1: FWO-Vlaanderen, Belgium 2: K.U.Leuven, Belgium
« Litteris vulgariter in lingua romana expositis »: the use of Old French in the charters of the abbey of Ninove (1137-1350).
The former abbey of Ninove, situated in the south of the Dutch-speaking area of Flanders, near the linguistic border, left us a well preserved collection of medieval charters. Within this charter corpus, we examine the circumstances of the rise and use of Old French from the foundation of the abbey (1137) to the end of the Old French period (1350). Our case-study combines, for the first time, a scriptological (1) dialect analysis with a sociolinguistic variation study.
Once all charters and their contemporaneous copies, whether they are written in Latin, Old French or Middle Dutch, have been described in a socio-historic profile based on their content, the Old French charters are subjected to a detailed scriptological analysis in which every dialectal characteristic – e.g. Picardian, Walloon, Norman, Flemish – is inventoried. These two phases allow the combination of socio-historic and linguistic data (content and form) of the charters and thus create various research possibilities.
From a more general perspective, the socio-historic conditions for the rise of the written vernaculars in the corpus can then be analysed. More specifically within the use of written Old French, it is possible to examine to which degree certain dialect variants are linked with socio-historic variables.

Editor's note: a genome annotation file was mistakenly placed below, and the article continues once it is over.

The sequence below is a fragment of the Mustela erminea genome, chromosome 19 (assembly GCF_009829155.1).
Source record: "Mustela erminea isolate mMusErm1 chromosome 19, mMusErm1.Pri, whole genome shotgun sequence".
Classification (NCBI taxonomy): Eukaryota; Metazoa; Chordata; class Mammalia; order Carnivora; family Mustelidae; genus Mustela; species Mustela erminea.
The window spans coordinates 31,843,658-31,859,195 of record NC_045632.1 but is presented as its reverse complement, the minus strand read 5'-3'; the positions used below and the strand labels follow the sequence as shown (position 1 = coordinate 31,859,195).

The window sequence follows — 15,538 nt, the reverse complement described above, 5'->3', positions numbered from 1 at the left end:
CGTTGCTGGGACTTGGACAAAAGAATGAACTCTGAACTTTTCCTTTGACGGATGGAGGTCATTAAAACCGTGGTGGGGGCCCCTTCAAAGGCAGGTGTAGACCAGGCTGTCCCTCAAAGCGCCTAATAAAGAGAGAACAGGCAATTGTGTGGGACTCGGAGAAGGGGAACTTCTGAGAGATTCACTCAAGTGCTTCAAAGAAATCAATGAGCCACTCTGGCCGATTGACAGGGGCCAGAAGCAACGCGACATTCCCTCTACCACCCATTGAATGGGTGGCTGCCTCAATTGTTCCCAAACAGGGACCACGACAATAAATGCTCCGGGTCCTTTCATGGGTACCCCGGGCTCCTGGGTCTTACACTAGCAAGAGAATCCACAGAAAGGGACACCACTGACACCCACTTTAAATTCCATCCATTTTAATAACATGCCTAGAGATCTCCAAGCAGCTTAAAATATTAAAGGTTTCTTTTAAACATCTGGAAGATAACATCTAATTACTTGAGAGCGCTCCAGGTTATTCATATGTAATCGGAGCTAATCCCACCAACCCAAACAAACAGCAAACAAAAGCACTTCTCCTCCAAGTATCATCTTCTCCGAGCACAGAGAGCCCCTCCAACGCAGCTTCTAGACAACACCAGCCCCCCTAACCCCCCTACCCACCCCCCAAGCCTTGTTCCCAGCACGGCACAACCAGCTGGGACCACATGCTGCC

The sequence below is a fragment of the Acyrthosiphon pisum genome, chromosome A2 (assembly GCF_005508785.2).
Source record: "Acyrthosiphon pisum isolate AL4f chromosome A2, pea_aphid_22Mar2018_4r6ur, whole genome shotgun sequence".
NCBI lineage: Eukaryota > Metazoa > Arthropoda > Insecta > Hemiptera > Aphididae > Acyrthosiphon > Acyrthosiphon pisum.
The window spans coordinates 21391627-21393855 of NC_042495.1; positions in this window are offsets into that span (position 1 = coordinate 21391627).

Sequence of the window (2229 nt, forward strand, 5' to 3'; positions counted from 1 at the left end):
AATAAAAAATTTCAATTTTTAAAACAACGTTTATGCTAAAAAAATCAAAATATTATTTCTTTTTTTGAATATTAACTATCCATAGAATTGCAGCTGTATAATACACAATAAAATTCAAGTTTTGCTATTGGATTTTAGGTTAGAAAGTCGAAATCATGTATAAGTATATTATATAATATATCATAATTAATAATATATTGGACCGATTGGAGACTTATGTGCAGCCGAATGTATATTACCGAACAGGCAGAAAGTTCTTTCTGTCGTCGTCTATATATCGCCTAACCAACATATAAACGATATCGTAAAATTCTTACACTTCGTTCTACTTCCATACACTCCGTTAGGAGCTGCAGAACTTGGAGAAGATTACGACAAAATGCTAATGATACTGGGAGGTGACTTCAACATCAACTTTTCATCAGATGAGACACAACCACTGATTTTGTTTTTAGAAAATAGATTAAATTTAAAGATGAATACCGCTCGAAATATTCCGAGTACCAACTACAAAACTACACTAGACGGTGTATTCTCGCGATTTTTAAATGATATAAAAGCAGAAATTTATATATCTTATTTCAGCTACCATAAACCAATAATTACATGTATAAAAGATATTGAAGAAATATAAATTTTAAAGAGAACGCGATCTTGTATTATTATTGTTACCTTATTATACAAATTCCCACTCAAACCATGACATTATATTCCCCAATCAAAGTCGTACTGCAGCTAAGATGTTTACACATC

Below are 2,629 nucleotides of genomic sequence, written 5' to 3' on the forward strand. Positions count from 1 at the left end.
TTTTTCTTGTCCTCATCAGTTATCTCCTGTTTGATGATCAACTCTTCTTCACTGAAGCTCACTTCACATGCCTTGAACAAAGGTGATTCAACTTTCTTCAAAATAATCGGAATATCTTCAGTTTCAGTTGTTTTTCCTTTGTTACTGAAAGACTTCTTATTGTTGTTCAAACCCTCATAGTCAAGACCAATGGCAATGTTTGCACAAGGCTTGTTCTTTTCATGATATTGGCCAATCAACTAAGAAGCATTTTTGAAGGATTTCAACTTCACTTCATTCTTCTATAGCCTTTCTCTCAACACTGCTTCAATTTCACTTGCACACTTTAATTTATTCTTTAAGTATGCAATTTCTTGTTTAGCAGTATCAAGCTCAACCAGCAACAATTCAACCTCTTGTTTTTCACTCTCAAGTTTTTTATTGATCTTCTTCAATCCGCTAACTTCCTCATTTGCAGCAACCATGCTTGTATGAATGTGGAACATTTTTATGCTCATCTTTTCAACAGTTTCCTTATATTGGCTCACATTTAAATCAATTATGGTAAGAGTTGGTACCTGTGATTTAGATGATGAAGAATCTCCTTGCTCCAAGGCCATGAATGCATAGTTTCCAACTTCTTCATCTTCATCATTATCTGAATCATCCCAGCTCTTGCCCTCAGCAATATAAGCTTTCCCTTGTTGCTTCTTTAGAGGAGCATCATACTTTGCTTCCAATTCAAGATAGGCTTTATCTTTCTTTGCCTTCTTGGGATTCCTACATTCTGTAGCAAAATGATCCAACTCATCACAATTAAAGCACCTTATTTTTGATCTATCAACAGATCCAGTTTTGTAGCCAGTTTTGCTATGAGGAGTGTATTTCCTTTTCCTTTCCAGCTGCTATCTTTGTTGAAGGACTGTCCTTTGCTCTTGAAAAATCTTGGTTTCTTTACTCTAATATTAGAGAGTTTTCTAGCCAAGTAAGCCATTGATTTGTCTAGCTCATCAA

For instance, between 1250 and 1350, written Old French first appears next to Latin. Afterwards the lingua romana is joined and then completely dominated by Middle Dutch, the spoken language of the region. Are the different stages of the rise of the written vernacular marked by a new institution, a legal theme or social circumstances? Which factors encouraged the use of written French ? Which particular varieties of French are used ? How do we measure the contrast between big landowners, such as the counts of Flanders, and local landlords, who use clearly distinct dialect variants of Old French?
(1) Scriptology has been a popular method for French dialect analysis of medieval documents (GOSSEN 1967). It helped to locate anonymous literary texts and allowed DEES (1980) to create an atlas of 13th century French word forms and constructions in charters. Since then, however, scriptology has been nothing more.
DEES, A. 1980. Atlas des formes et des constructions des chartes françaises du 13e siècle. (Beihefte zur Zeitschrift für romanische Philologie 178). Tübingen: Niemeyer.
GOSSEN, C.T. 1967. Französische Scriptastudien. Untersuchungen zu den Nordfranzösischen Urkundensprachen des Mittelalters. (Oesterreichische Akademie der Wissenschaften. Philosophisch-Historische Klasse. Sitzungsberichte 253). Wien: Böhlau.
Session: Paper session
Sign Langages Archives / History
Saturday, April 5, 2008, 13:45-15:15